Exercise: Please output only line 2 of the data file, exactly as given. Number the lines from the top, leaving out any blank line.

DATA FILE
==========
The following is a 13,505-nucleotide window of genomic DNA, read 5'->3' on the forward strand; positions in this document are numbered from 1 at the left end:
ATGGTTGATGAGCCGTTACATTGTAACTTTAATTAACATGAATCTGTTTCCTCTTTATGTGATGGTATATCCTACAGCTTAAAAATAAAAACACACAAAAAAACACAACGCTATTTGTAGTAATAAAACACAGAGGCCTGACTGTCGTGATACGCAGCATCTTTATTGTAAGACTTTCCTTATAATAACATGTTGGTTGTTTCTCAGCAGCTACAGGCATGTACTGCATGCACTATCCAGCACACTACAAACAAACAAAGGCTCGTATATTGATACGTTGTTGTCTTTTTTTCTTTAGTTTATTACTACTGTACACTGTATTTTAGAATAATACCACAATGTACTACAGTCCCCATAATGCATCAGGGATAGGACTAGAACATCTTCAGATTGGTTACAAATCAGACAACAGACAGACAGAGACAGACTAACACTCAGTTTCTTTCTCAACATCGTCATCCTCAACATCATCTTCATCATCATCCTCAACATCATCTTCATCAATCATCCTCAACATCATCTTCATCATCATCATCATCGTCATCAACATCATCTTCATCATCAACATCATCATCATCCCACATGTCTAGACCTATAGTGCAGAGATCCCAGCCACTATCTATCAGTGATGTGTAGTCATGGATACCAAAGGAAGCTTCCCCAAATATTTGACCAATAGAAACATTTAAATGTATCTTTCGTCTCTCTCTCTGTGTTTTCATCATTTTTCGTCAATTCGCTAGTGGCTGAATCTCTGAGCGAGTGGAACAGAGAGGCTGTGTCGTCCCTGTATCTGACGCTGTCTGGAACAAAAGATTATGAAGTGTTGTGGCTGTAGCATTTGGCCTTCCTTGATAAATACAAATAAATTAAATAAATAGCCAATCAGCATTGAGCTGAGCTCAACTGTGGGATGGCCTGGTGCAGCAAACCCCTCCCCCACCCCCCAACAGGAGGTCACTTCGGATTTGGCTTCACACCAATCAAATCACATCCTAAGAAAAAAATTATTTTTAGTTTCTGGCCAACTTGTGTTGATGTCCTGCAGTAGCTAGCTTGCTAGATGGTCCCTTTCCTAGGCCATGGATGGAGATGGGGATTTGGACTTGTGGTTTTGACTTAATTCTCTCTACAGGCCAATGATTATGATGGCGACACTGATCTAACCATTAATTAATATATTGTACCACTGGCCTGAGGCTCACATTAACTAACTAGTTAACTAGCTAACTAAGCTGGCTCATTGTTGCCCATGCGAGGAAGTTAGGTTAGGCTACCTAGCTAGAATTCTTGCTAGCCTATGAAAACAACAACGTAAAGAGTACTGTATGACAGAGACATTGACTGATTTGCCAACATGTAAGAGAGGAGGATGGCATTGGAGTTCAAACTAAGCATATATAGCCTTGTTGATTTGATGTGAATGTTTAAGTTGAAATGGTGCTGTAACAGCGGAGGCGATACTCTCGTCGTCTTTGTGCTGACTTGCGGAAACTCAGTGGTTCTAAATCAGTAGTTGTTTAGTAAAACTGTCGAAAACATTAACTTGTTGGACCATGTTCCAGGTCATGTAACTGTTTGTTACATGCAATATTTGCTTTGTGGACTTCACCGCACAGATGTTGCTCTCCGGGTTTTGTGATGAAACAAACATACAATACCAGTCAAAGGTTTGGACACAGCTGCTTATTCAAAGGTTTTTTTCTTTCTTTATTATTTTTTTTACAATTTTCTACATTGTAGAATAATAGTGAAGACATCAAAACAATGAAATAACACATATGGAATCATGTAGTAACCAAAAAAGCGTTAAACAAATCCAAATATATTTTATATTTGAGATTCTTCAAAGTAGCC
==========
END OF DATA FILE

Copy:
ATGGTTGATGAGCCGTTACATTGTAACTTTAATTAACATGAATCTGTTTCCTCTTTATGTGATGGTATATCCTACAGCTTAAAAATAAAAACACACAAAAAAACACAACGCTATTTGTAGTAATAAAACACAGAGGCCTGACTGTCGTGATACGCAGCATCTTTATTGTAAGACTTTCCTTATAATAACATGTTGGTTGTTTCTCAGCAGCTACAGGCATGTACTGCATGCACTATCCAGCACACTACAAACAAACAAAGGCTCGTATATTGATACGTTGTTGTCTTTTTTTCTTTAGTTTATTACTACTGTACACTGTATTTTAGAATAATACCACAATGTACTACAGTCCCCATAATGCATCAGGGATAGGACTAGAACATCTTCAGATTGGTTACAAATCAGACAACAGACAGACAGAGACAGACTAACACTCAGTTTCTTTCTCAACATCGTCATCCTCAACATCATCTTCATCATCATCCTCAACATCATCTTCATCAATCATCCTCAACATCATCTTCATCATCATCATCATCGTCATCAACATCATCTTCATCATCAACATCATCATCATCCCACATGTCTAGACCTATAGTGCAGAGATCCCAGCCACTATCTATCAGTGATGTGTAGTCATGGATACCAAAGGAAGCTTCCCCAAATATTTGACCAATAGAAACATTTAAATGTATCTTTCGTCTCTCTCTCTGTGTTTTCATCATTTTTCGTCAATTCGCTAGTGGCTGAATCTCTGAGCGAGTGGAACAGAGAGGCTGTGTCGTCCCTGTATCTGACGCTGTCTGGAACAAAAGATTATGAAGTGTTGTGGCTGTAGCATTTGGCCTTCCTTGATAAATACAAATAAATTAAATAAATAGCCAATCAGCATTGAGCTGAGCTCAACTGTGGGATGGCCTGGTGCAGCAAACCCCTCCCCCACCCCCCAACAGGAGGTCACTTCGGATTTGGCTTCACACCAATCAAATCACATCCTAAGAAAAAAATTATTTTTAGTTTCTGGCCAACTTGTGTTGATGTCCTGCAGTAGCTAGCTTGCTAGATGGTCCCTTTCCTAGGCCATGGATGGAGATGGGGATTTGGACTTGTGGTTTTGACTTAATTCTCTCTACAGGCCAATGATTATGATGGCGACACTGATCTAACCATTAATTAATATATTGTACCACTGGCCTGAGGCTCACATTAACTAACTAGTTAACTAGCTAACTAAGCTGGCTCATTGTTGCCCATGCGAGGAAGTTAGGTTAGGCTACCTAGCTAGAATTCTTGCTAGCCTATGAAAACAACAACGTAAAGAGTACTGTATGACAGAGACATTGACTGATTTGCCAACATGTAAGAGAGGAGGATGGCATTGGAGTTCAAACTAAGCATATATAGCCTTGTTGATTTGATGTGAATGTTTAAGTTGAAATGGTGCTGTAACAGCGGAGGCGATACTCTCGTCGTCTTTGTGCTGACTTGCGGAAACTCAGTGGTTCTAAATCAGTAGTTGTTTAGTAAAACTGTCGAAAACATTAACTTGTTGGACCATGTTCCAGGTCATGTAACTGTTTGTTACATGCAATATTTGCTTTGTGGACTTCACCGCACAGATGTTGCTCTCCGGGTTTTGTGATGAAACAAACATACAATACCAGTCAAAGGTTTGGACACAGCTGCTTATTCAAAGGTTTTTTTCTTTCTTTATTATTTTTTTTACAATTTTCTACATTGTAGAATAATAGTGAAGACATCAAAACAATGAAATAACACATATGGAATCATGTAGTAACCAAAAAAGCGTTAAACAAATCCAAATATATTTTATATTTGAGATTCTTCAAAGTAGCC